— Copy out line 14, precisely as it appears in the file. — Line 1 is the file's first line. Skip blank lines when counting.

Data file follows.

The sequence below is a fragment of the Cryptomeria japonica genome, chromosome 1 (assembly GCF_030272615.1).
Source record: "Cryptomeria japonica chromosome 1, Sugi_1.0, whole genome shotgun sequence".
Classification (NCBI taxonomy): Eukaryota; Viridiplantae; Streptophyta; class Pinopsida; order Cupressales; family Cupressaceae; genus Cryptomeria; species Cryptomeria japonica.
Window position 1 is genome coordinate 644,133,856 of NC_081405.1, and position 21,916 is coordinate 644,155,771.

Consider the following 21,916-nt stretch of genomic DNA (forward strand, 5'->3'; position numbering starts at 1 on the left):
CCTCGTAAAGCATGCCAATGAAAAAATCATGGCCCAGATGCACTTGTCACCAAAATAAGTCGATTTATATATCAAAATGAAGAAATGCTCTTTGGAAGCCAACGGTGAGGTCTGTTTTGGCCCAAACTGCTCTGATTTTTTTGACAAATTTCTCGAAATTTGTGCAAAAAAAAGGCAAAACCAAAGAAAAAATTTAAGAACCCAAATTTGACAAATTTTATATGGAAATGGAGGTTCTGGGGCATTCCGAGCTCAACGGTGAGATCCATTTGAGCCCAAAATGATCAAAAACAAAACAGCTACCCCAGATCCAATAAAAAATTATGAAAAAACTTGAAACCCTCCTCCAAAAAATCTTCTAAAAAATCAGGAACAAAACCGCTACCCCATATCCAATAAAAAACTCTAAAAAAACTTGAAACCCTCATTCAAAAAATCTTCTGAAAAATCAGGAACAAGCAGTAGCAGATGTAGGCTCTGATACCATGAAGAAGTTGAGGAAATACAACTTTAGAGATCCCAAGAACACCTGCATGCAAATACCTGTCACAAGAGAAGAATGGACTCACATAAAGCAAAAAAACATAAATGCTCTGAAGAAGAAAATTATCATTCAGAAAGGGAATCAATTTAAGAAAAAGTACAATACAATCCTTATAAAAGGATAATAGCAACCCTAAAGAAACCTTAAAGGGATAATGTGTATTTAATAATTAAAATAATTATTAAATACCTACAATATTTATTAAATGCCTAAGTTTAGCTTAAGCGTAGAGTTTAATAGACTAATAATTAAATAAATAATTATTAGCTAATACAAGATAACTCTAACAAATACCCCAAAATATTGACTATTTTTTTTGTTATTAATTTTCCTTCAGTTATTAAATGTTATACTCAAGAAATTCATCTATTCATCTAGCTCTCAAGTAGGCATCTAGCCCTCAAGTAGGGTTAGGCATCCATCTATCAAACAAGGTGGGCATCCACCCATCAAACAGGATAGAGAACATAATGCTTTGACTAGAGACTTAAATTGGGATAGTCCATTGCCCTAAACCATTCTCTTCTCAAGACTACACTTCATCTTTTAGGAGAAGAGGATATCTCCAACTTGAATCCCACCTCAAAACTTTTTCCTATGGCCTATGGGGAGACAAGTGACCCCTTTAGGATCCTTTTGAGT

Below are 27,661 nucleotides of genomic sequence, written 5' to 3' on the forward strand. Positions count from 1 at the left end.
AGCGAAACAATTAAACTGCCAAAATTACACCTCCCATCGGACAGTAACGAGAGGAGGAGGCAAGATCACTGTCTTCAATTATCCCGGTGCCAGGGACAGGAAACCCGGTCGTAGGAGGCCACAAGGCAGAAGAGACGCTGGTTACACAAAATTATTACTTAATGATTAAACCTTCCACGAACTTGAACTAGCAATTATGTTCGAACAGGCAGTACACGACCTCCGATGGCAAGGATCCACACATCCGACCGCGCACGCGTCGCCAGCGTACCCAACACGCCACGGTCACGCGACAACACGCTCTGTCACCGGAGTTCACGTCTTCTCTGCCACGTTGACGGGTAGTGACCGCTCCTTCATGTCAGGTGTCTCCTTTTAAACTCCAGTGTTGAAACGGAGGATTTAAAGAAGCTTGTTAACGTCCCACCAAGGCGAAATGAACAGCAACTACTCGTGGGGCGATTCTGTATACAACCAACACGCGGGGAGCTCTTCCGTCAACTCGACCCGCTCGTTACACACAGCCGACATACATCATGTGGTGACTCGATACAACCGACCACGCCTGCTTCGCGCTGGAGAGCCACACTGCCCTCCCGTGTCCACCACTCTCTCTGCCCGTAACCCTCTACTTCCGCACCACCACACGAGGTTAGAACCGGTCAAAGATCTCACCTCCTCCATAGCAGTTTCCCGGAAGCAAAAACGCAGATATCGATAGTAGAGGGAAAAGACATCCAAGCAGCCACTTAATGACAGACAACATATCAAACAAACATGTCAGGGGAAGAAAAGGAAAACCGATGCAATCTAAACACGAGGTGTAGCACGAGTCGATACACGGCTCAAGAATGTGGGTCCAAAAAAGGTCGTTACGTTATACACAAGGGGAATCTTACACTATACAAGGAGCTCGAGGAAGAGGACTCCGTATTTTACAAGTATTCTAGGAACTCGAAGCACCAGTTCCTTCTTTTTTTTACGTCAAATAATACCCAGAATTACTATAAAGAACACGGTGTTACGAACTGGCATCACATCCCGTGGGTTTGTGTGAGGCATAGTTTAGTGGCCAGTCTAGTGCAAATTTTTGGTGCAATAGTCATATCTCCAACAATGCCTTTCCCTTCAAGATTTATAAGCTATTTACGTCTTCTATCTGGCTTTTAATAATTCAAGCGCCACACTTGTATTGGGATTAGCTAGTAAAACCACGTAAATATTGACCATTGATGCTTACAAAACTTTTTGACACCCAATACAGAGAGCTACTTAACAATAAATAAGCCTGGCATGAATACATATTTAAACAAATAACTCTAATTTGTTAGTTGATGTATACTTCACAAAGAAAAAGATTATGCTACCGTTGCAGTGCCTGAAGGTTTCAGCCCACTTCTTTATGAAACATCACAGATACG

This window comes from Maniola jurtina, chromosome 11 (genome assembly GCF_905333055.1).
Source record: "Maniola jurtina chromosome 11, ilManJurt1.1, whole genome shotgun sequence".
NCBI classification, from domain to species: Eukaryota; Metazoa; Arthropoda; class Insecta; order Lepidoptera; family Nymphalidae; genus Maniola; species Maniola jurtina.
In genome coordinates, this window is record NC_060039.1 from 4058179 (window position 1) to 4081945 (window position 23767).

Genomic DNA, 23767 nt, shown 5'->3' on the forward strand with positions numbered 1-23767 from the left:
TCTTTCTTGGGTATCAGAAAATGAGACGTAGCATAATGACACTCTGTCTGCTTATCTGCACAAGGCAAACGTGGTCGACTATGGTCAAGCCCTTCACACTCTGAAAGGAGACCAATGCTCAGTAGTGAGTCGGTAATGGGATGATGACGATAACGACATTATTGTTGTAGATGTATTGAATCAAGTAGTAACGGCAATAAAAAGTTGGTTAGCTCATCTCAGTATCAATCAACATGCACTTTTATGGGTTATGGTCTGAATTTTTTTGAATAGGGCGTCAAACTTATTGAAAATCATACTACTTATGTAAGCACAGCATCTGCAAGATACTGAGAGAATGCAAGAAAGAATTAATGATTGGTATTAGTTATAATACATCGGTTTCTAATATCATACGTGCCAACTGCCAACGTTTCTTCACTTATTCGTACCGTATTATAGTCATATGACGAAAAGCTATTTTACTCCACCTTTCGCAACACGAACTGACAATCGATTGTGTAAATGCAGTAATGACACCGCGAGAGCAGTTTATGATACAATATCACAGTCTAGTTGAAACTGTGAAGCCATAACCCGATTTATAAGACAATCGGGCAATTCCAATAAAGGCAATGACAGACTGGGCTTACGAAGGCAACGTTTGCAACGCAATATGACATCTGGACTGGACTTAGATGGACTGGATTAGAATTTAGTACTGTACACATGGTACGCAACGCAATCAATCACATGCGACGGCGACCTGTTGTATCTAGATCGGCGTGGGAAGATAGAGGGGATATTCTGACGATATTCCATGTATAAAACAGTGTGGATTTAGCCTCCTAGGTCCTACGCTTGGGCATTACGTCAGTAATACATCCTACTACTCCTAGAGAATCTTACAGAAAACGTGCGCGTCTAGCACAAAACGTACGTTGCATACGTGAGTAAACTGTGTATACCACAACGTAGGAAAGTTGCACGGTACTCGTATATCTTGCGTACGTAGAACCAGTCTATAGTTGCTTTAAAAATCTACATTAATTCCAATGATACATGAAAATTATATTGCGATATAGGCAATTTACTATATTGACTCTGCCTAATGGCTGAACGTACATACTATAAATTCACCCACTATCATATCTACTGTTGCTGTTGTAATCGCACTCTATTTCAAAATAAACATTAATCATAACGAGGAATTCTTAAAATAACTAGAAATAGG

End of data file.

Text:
TCTTTCTTGGGTATCAGAAAATGAGACGTAGCATAATGACACTCTGTCTGCTTATCTGCACAAGGCAAACGTGGTCGACTATGGTCAAGCCCTTCACACTCTGAAAGGAGACCAATGCTCAGTAGTGAGTCGGTAATGGGATGATGACGATAACGACATTATTGTTGTAGATGTATTGAATCAAGTAGTAACGGCAATAAAAAGTTGGTTAGCTCATCTCAGTATCAATCAACATGCACTTTTATGGGTTATGGTCTGAATTTTTTTGAATAGGGCGTCAAACTTATTGAAAATCATACTACTTATGTAAGCACAGCATCTGCAAGATACTGAGAGAATGCAAGAAAGAATTAATGATTGGTATTAGTTATAATACATCGGTTTCTAATATCATACGTGCCAACTGCCAACGTTTCTTCACTTATTCGTACCGTATTATAGTCATATGACGAAAAGCTATTTTACTCCACCTTTCGCAACACGAACTGACAATCGATTGTGTAAATGCAGTAATGACACCGCGAGAGCAGTTTATGATACAATATCACAGTCTAGTTGAAACTGTGAAGCCATAACCCGATTTATAAGACAATCGGGCAATTCCAATAAAGGCAATGACAGACTGGGCTTACGAAGGCAACGTTTGCAACGCAATATGACATCTGGACTGGACTTAGATGGACTGGATTAGAATTTAGTACTGTACACATGGTACGCAACGCAATCAATCACATGCGACGGCGACCTGTTGTATCTAGATCGGCGTGGGAAGATAGAGGGGATATTCTGACGATATTCCATGTATAAAACAGTGTGGATTTAGCCTCCTAGGTCCTACGCTTGGGCATTACGTCAGTAATACATCCTACTACTCCTAGAGAATCTTACAGAAAACGTGCGCGTCTAGCACAAAACGTACGTTGCATACGTGAGTAAACTGTGTATACCACAACGTAGGAAAGTTGCACGGTACTCGTATATCTTGCGTACGTAGAACCAGTCTATAGTTGCTTTAAAAATCTACATTAATTCCAATGATACATGAAAATTATATTGCGATATAGGCAATTTACTATATTGACTCTGCCTAATGGCTGAACGTACATACTATAAATTCACCCACTATCATATCTACTGTTGCTGTTGTAATCGCACTCTATTTCAAAATAAACATTAATCATAACGAGGAATTCTTAAAATAACTAGAAATAGG